# [BioC] Distance btw sequences from different sets

Hervé Pagès hpages at fhcrc.org
Tue Mar 19 04:09:06 CET 2013

```Hi Benilton,

On 03/18/2013 05:20 PM, Benilton Carvalho wrote:
> Hi,
>
> I was wondering what would be the most efficient strategy to get distances
> between sequences that belong to two different sets. So far, what I am
> doing is:
>
> library(Biostrings)
> set.seed(1)
> alph = DNA_ALPHABET[1:4]
> set1 = matrix(sample(alph, 30, rep=TRUE), nr=6)
> set1 = apply(set1, 1, paste, collapse='')
> set2 = matrix(sample(alph, 20, rep=TRUE), nr=4)
> set2 = apply(set2, 1, paste, collapse='')
> outer(set1, set2, function(x, y) apply(cbind(x, y), 1, stringDist))

Note that by default, stringDist() computes the Levenshtein distance
aka "the edit distance" between strings. This is controlled via the
'method' argument. With the toy data you generate above, where all
the strings have the same length, it often makes sense to use the
Hamming distance instead i.e. to count the nb of mismatches between
strings. This is of course up to the user.

However it's important to keep in mind that computing the Hamming
distance is much faster than computing the Levenshtein distance.
No surprise: the algo for computing the former is trivial, but the
algo for computing the latter uses a complicated and expensive
dynamic programming approach.

That being said, and back to your question, if you don't mind
calculating a little bit more distances than necessary (and thus
also using more memory than necessary), you can call stringDist()
on the big set formed by putting the 2 different sets together,
and then extract only the part of the big matrix that corresponds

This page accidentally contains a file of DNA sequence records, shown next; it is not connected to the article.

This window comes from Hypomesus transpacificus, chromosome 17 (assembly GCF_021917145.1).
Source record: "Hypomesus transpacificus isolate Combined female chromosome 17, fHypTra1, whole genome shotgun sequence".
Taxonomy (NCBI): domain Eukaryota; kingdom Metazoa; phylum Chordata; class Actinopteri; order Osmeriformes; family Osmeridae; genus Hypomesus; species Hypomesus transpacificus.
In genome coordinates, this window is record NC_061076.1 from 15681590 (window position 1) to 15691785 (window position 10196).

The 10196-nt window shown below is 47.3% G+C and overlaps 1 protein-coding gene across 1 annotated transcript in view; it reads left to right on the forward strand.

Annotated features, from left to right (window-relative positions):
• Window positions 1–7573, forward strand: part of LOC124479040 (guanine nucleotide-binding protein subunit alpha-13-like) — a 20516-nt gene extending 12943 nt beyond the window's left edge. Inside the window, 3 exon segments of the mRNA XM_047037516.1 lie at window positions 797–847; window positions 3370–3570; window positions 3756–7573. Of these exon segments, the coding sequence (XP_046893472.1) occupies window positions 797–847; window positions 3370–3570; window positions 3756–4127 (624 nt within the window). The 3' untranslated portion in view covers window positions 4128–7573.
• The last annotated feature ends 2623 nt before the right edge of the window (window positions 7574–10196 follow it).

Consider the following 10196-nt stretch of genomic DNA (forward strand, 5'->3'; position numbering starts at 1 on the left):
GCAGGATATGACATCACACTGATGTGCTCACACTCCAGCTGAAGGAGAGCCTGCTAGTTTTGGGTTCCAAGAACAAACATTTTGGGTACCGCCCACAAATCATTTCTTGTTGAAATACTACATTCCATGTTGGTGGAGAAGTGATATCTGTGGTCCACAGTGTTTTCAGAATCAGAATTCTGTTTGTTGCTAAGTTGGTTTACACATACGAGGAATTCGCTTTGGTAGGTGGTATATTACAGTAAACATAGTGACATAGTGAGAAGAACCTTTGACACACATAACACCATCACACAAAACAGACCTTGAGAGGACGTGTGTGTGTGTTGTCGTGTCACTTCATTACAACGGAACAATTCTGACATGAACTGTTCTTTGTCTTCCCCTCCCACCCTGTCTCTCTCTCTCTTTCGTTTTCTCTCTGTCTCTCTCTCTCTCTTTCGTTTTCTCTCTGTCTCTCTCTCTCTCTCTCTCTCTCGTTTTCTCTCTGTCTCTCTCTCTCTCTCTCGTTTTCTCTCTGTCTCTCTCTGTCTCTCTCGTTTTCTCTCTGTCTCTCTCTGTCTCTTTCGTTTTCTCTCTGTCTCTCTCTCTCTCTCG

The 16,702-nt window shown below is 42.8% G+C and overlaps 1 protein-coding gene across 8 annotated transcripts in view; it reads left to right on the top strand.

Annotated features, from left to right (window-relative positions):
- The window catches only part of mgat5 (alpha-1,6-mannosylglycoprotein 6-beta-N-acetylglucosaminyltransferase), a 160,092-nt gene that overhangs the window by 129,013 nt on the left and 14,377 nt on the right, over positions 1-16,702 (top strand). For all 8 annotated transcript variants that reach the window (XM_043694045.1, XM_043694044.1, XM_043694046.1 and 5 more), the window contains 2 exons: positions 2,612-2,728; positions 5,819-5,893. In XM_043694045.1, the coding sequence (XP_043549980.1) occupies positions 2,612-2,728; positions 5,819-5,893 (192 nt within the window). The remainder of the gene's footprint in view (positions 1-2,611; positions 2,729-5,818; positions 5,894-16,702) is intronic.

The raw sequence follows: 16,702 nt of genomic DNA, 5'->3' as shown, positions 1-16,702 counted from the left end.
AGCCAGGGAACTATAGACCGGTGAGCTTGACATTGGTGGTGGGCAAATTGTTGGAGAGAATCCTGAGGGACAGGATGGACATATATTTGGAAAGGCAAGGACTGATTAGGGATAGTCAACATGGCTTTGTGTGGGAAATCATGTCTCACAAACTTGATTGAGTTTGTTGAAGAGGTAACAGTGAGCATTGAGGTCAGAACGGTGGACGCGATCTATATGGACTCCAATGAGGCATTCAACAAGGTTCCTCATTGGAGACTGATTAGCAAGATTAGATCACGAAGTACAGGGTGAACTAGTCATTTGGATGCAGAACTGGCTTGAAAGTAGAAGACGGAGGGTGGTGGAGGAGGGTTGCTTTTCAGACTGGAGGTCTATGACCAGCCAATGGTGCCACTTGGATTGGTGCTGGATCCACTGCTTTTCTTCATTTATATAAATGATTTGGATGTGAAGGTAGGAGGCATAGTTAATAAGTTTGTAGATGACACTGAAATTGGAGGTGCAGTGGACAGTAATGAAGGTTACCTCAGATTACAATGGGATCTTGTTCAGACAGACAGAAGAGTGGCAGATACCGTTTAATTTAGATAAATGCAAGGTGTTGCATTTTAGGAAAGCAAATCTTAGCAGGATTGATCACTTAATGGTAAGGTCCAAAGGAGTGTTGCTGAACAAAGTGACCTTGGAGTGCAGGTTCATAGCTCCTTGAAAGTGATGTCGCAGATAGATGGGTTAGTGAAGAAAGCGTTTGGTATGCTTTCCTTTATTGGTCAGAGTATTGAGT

to the outer product of the 2 original sets:

outerStringDists1 <- function(x, y, method="levenshtein")
{
d <- stringDist(c(x, y), method=method)
m <- as.matrix(d)[length(x) + seq_along(y), seq_along(x)]
if (storage.mode(m) != storage.mode(d))
storage.mode(m) <- storage.mode(d)
dimnames(m) <- NULL
t(m)
}

With this solution, there are more loops (looping happens inside
stringDist()) but the looping is much faster (it's done in C).
In the best case, i.e. when the 2 sets have the same size, this
will be hundred times faster than using outer() + apply(). Also,
in that case, the big intermediate matrix will be "only" 4 times
bigger than the final matrix, which is probably a price that is
OK to pay for that kind of speed-up. Nonetheless the situation
will quickly degrade if one set is much bigger than the other,
e.g. an order of magnitude bigger or more. For example, it would
not be efficient at all to use outerStringDists1() if 1 set had
100k strings and the other 100.

If you are in this situation, and if you want to compute the Hamming
distance, then here is a solution that uses sapply() over the smallest
of the 2 sets:

outerStringDists2 <- function(x, y)
{
if (!is(x, "XStringSet"))
x <- as(x, "XStringSet")
if (!is(y, "XStringSet"))
y <- as(y, "XStringSet")
if (length(x) < length(y))
return(t(outerStringDists2(y, x)))
if (length(unique(c(width(x), width(y)))) != 1L)
stop("strings in 'x' and 'y' must have the same length")
sapply(seq_along(y), function(j) neditAt(y[[j]], x))
}

Still faster than the outer() + apply() solution but can only compute
the Hamming distance.

Sounds like maybe we should have an outerStringDists() function in
Biostrings?

Cheers,
H.

>
> Thanks a lot for any suggestion,
> benilton
>
> 	[[alternative HTML version deleted]]
>
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--
Hervé Pagès

Program in Computational Biology
Division of Public Health Sciences
Fred Hutchinson Cancer Research Center
1100 Fairview Ave. N, M1-B514
P.O. Box 19024
Seattle, WA 98109-1024

E-mail: hpages at fhcrc.org
Phone:  (206) 667-5791
Fax:    (206) 667-1319

```